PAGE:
This course provides the ethical grounding that accountants need both to identify ethical issues that they might face and to respond effectively to them. Students will be introduced both to the major theoretical ethical reasoning models and the ethical principles included in the Codes of Professional Conduct disseminated by the major accounting organizations, such as the AICPA, IM, IIA, and FEI. The course will present a range of ethics-related issues, including the causes of ethical violations and frauds, whistle blowing, and the design and operation of company compliance and ethics programs. Ethical issues are illustrated in all major areas of accounting practice, including financial accounting and reporting, management accounting, audit, taxation, accounting information systems, forensic accounting and accounting-related consulting.
    Prerequisites: ACCT 400  
    May not be audited
  
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    ACCT 425 - Advanced Accounting

    3
    A study of the concepts of corporate mergers and combinations, partnerships and international accounting issues.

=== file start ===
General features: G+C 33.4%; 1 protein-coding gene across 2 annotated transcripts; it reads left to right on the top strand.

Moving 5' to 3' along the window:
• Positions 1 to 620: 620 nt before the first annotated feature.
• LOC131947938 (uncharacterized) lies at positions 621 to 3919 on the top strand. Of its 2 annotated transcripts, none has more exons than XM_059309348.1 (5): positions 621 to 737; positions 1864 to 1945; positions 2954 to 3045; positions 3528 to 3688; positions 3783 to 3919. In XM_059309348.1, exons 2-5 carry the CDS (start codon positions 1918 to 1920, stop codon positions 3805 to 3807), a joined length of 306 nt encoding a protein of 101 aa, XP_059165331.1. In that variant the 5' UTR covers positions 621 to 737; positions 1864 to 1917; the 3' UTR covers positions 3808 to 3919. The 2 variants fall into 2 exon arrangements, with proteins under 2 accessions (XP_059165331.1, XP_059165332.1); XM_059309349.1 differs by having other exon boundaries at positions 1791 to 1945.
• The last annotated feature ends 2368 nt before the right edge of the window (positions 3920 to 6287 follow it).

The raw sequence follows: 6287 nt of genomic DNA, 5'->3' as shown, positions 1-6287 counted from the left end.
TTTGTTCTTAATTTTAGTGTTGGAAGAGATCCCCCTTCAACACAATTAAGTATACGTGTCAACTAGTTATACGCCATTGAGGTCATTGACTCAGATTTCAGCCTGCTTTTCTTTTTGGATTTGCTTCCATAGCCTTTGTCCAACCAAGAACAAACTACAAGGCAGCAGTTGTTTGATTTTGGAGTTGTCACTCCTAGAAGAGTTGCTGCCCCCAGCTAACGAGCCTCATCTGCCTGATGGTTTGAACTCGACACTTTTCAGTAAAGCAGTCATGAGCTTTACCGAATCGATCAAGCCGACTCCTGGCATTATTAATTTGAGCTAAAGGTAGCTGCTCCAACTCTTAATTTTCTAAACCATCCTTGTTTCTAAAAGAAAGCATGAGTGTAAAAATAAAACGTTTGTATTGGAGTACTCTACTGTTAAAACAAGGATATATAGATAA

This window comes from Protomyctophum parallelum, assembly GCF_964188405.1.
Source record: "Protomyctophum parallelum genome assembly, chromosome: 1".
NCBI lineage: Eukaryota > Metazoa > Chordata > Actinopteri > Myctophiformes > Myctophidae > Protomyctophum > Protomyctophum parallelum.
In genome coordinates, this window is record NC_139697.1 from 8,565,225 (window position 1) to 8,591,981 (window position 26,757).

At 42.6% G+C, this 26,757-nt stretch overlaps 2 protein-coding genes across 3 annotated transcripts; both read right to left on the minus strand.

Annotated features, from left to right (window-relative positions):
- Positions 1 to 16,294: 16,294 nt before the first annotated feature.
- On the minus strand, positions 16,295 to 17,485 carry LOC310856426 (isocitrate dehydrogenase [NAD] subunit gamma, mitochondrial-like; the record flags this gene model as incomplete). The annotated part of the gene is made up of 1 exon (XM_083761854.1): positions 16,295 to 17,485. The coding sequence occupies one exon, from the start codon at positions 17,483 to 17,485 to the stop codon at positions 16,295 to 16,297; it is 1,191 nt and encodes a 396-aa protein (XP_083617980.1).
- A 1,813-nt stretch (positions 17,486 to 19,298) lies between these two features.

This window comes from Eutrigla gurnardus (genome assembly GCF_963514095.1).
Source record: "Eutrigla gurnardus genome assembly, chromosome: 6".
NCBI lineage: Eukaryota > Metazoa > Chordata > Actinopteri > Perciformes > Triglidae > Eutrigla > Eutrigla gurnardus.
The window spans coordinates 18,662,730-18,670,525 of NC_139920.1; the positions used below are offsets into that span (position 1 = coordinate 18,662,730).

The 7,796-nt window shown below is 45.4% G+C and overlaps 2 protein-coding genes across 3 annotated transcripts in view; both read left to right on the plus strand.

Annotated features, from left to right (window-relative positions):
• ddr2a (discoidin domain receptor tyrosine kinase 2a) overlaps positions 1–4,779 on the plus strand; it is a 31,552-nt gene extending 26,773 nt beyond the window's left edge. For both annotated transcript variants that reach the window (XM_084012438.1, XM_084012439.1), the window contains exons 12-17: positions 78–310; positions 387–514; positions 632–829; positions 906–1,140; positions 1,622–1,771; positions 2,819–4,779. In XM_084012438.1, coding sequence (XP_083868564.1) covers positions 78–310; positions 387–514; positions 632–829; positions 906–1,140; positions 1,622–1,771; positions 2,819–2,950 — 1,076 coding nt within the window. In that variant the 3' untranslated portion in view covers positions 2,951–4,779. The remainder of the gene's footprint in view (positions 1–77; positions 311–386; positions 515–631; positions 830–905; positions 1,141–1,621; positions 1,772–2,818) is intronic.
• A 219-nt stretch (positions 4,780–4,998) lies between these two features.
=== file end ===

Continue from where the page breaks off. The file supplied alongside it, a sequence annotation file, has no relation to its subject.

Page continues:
Prerequisites: ACCT 400  
  
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    ACCT 451 - Financial Statement Analysis

    3
    Focuses on the student as a financial analyst/accountant/money manager. Students learn to 1) make the numbers tell what they need to know in decision making and give them information they can act on, 2) examine how financial statements can be manipulated to control the perceptions of investors and creditors, and 3) gain knowledge to avoid such manipulation and to offer a balanced treatment of the main types of financial statements as mirrored in the real world.
    Prerequisites: ACCT 230  
  
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    ACCT 481 - VITA (Volunteer Income Tax Assistance)

    1
    Students participate in the Volunteer Income Tax help to people with low income, persons with disabilities, the elderly and limited English speaking taxpayers who need assistance in preparing their own tax returns. IRS-certified volunteers (students) provide free basic income tax return preparation with electronic filing to qualified individuals.
    Repeatable for credit; May not be audited
  
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    ACCT 482 - Accounting Internship

    2